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The Work of the 29th Congress

December 01, 1845
The Work of the 29th Congress Collection of the U.S. House of Representatives
About this object
James K. Polk of Tennessee served as Speaker of the House during the 24th and 25th Congress (1835–1839).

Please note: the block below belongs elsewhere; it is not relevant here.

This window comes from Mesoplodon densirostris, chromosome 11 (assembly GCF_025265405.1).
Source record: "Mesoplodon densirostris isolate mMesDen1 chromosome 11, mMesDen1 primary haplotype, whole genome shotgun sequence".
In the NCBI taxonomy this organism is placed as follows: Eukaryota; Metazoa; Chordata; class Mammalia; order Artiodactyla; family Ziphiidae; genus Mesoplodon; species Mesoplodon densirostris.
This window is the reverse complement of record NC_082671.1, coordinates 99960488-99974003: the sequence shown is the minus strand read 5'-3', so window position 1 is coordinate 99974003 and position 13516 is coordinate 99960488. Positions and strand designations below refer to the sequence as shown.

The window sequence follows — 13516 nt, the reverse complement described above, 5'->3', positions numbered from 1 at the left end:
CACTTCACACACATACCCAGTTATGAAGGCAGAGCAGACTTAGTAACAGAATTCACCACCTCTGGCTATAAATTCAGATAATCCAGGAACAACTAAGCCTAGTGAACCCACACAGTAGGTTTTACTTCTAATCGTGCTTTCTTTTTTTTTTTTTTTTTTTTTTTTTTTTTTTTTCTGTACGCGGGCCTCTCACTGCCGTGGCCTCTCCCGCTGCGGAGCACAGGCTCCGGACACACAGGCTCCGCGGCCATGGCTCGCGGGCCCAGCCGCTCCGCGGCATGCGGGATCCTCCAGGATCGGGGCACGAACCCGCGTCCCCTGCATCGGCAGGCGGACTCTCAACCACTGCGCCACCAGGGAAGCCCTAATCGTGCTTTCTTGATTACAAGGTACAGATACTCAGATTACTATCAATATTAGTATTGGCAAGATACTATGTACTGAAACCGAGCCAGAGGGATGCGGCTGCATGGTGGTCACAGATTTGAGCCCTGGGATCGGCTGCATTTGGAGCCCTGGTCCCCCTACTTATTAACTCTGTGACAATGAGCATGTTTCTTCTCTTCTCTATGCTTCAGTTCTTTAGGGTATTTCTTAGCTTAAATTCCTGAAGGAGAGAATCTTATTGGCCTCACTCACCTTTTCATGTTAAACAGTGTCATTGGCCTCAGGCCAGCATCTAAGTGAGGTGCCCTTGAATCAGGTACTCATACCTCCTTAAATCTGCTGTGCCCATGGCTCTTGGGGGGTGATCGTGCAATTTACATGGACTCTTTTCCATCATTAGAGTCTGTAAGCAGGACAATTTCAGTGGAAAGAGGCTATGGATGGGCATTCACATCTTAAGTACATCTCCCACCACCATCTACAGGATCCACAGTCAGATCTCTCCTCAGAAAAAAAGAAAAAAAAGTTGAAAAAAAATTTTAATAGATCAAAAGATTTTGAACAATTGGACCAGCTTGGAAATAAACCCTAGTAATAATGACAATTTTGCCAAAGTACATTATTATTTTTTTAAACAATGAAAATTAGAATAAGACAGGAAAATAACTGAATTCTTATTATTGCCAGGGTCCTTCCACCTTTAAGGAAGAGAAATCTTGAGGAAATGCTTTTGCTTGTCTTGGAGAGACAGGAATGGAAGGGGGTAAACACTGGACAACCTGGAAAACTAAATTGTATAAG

On this date, the 29th Congress (1845–1847) convened for a momentous two years dominated by war in the southwest. The session opened as tension escalated with Mexico after U.S. annexation of the disputed Texas Territory. Provoked by U.S. forces along the Rio Grande border, Mexican forces attacked in April 1846. Within weeks, the House overwhelmingly voted to declare war on Mexico by a vote of 174 to 14. Late in the Congress, the House passed an appropriations measure requested by President (and former Speaker of the House) James K. Polk to broker peace with Mexico. But it included a controversial provision forbidding slavery in any territory acquired in the peace settlement (the so-called “Wilmot Proviso” introduced by David Wilmot of Pennsylvania). Senate opponents, however, stripped the Wilmot Proviso from the final Appropriation to Secure Peace Bill in early 1847. Meanwhile, the country continued to expand with the additions of Iowa and Texas to the Union. With 230 House Members and more states entering the Union, congressional leaders began planning for larger accommodations, including new House and Senate chambers. Under the direction of one-term Speaker John W. Davis of Indiana, the House also passed the Postage Stamp Actauthorizing the use of postage stamps in the U.S. for the first time.

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